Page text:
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Adam Taylor’s MicroZed Chronicles, Part 228: Verifying Video Images in Zynq SoC and Zynq UltraScale+ MPSoC Memory

Xilinx Employee
Xilinx Employee
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By Adam Taylor


Getting the best performance from our embedded-vision systems often requires that we can capture frames individually for later analysis in addition to displaying them. Programs such as Octave, Matlab, or Image J can analyze these captured frames, allowing us to examine parameters such as:


  • Compare the received pixel values against those expected for a test or calibration pattern.
  • Examine the Image Histogram, enabling histogram equalization to be implemented if necessary.
  • Ensure that the integration time of the imager is set correctly for the scene type.
  • Examine the quality of the image sensor to identify defective pixels—for example dead or stuck-at pixels.
  • Determine the noise present in the image. The noise present will be due to both inherent imager noise sources—for example fixed pattern noise, device noise and dark current—and also due to system noise as coupled in via power supplies and other sources of electrical noise in the system design.


Typically, this testing may occur in the lab as part of the hardware design validation and is often performed before the higher levels of the application software are available.  Such testing is often implemented using a bare-metal approach on the processor system.


If we are using VDMA, the logical point to extract the captured data is from the frame buffer in the DDR SDRAM attached to the Zynq SoC’s or MPSoC’s PS. There are two methods we can use to examine the contents of this buffer:


  • Use XSCT terminal to read out the frame buffer and post process it using a TCL script.
  • Output the frame buffer over RS232 or Ethernet using the Light Weight IP Stack and then capturing the image data in a terminal for post processing using a TCL file.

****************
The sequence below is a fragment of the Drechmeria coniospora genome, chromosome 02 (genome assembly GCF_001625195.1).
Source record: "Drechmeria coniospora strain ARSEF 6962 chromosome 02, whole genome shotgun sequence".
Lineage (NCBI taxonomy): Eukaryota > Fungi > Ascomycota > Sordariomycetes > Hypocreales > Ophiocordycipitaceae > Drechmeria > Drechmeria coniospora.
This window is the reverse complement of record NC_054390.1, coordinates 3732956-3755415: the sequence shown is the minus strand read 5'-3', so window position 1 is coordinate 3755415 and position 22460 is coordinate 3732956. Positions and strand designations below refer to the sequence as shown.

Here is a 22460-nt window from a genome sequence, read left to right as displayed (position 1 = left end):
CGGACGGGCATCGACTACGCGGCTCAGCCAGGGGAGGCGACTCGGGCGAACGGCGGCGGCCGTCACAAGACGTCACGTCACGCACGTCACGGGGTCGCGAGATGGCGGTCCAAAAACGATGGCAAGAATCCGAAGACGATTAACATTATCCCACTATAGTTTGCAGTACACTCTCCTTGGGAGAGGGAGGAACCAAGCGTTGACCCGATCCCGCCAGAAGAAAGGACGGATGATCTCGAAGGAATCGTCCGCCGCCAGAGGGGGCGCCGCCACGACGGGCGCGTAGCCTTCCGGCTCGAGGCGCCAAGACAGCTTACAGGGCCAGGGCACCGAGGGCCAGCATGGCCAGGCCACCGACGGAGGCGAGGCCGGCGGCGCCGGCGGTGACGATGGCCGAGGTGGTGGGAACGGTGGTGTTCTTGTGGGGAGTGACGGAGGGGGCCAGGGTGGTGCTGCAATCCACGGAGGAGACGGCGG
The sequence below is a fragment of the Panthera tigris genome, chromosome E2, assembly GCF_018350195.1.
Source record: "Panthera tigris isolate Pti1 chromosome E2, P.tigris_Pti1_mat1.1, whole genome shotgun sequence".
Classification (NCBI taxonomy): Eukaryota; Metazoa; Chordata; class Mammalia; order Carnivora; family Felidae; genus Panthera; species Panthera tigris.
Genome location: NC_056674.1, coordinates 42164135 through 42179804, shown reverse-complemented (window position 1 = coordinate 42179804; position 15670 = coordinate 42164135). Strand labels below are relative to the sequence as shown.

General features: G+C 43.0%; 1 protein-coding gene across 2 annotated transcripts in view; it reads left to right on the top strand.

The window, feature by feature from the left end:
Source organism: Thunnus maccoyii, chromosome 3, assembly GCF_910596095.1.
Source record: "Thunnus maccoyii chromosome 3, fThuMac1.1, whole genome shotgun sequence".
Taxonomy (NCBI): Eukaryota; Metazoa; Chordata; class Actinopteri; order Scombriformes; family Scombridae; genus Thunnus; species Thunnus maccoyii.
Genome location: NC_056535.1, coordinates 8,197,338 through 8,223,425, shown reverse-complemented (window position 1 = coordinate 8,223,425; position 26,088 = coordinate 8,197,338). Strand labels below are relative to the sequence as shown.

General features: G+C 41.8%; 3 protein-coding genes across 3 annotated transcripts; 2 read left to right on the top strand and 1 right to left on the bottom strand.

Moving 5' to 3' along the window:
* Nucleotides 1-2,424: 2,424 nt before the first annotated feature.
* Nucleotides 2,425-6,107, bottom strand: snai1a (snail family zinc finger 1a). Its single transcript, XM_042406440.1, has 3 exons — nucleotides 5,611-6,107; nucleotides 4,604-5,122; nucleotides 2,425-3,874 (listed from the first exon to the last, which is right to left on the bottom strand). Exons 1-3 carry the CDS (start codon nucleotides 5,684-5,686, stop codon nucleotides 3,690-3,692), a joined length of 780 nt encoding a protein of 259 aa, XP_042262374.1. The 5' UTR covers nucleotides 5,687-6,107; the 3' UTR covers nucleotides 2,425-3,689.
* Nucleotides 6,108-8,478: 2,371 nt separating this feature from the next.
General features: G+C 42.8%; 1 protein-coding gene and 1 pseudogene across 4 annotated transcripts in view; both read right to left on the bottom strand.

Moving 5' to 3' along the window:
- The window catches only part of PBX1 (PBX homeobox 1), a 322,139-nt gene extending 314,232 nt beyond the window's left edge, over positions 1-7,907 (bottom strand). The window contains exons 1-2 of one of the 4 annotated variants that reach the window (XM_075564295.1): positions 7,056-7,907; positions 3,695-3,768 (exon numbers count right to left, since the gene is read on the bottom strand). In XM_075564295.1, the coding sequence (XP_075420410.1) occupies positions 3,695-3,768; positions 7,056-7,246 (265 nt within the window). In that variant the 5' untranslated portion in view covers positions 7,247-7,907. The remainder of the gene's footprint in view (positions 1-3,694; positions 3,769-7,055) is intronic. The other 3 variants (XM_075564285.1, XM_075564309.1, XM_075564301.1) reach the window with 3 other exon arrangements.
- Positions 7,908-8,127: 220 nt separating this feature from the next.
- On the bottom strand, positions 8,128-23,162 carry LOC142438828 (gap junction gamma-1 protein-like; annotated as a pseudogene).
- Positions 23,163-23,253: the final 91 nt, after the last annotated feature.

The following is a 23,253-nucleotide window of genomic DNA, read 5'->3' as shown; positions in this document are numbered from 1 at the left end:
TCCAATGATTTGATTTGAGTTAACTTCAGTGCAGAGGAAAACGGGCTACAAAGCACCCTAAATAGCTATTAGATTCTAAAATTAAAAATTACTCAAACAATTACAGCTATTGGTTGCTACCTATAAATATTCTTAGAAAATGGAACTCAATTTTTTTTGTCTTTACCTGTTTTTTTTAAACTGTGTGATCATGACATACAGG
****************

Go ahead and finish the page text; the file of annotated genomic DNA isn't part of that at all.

For this example, I am going to use the UltraZed design we created a few weeks ago to examine PL-to-PS image transfers in the Zynq UltraScale+ MPSoC (see here). This design rather helpfully uses the test pattern generator to transfer a test image to a frame buffer in the PS-attached DDR SDRAM. In this example, we will extract the test pattern and convert it into a bit-map (BMP) file. Once we have the bit-map file, we can read it into the analysis program of choice.


BMP files are very simple. In the most basic format, they consist of a BMP Header, Device Independent Bitmap (DIB) Header, and the pixel array. In this example the pixel array will consist of 24-bit pixels, using eight bits each for blue, green and red pixel values.


It is important to remember two key facts when generating the pixel array. First, when generating the pixel array each line must be padded with zeros so that its length is a multiple of four, allowing for 32-bit word access. Second, the BMP image is stored upside down in the array. That is the first line of the pixel array is the bottom line of the image.


Combined, both headers equal 54 bytes in length and are structured as shown below:






Bitmap Header Construction






DIB Header Construction




Having understood what is involved in creating the file, all we need to do now is gather the pixel data from the PS-attached DDR SDRAM and output it in the correct format.